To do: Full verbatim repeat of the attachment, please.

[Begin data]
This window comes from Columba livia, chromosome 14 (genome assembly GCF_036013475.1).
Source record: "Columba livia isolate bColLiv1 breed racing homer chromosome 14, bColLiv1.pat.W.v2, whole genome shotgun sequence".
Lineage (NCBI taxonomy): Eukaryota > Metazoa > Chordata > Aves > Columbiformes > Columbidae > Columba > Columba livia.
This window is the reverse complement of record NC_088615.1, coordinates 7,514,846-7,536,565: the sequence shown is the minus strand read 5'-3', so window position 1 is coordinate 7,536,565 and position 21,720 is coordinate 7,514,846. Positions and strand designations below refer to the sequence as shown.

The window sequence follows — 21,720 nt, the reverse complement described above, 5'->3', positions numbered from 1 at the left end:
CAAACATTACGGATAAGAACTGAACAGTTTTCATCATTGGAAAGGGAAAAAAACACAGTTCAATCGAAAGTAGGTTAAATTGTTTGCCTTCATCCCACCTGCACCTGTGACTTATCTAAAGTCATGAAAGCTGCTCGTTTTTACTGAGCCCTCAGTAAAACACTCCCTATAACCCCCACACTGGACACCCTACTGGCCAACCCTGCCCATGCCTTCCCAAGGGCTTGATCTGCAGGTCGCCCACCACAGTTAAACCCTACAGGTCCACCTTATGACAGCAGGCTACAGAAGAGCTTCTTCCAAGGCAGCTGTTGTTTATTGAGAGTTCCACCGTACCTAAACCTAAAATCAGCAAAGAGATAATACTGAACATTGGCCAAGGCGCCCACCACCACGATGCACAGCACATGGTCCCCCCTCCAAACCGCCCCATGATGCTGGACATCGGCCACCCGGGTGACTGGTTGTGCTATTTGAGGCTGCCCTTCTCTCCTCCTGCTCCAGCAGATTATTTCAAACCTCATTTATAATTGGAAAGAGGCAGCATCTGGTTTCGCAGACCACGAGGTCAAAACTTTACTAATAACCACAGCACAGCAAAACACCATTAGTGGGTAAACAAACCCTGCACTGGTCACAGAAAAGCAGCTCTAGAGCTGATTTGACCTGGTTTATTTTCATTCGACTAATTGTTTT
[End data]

This window comes from Columba livia, chromosome 14 (genome assembly GCF_036013475.1).
Source record: "Columba livia isolate bColLiv1 breed racing homer chromosome 14, bColLiv1.pat.W.v2, whole genome shotgun sequence".
Lineage (NCBI taxonomy): Eukaryota > Metazoa > Chordata > Aves > Columbiformes > Columbidae > Columba > Columba livia.
This window is the reverse complement of record NC_088615.1, coordinates 7,514,846-7,536,565: the sequence shown is the minus strand read 5'-3', so window position 1 is coordinate 7,536,565 and position 21,720 is coordinate 7,514,846. Positions and strand designations below refer to the sequence as shown.

The window sequence follows — 21,720 nt, the reverse complement described above, 5'->3', positions numbered from 1 at the left end:
CAAACATTACGGATAAGAACTGAACAGTTTTCATCATTGGAAAGGGAAAAAAACACAGTTCAATCGAAAGTAGGTTAAATTGTTTGCCTTCATCCCACCTGCACCTGTGACTTATCTAAAGTCATGAAAGCTGCTCGTTTTTACTGAGCCCTCAGTAAAACACTCCCTATAACCCCCACACTGGACACCCTACTGGCCAACCCTGCCCATGCCTTCCCAAGGGCTTGATCTGCAGGTCGCCCACCACAGTTAAACCCTACAGGTCCACCTTATGACAGCAGGCTACAGAAGAGCTTCTTCCAAGGCAGCTGTTGTTTATTGAGAGTTCCACCGTACCTAAACCTAAAATCAGCAAAGAGATAATACTGAACATTGGCCAAGGCGCCCACCACCACGATGCACAGCACATGGTCCCCCCTCCAAACCGCCCCATGATGCTGGACATCGGCCACCCGGGTGACTGGTTGTGCTATTTGAGGCTGCCCTTCTCTCCTCCTGCTCCAGCAGATTATTTCAAACCTCATTTATAATTGGAAAGAGGCAGCATCTGGTTTCGCAGACCACGAGGTCAAAACTTTACTAATAACCACAGCACAGCAAAACACCATTAGTGGGTAAACAAACCCTGCACTGGTCACAGAAAAGCAGCTCTAGAGCTGATTTGACCTGGTTTATTTTCATTCGACTAATTGTTTT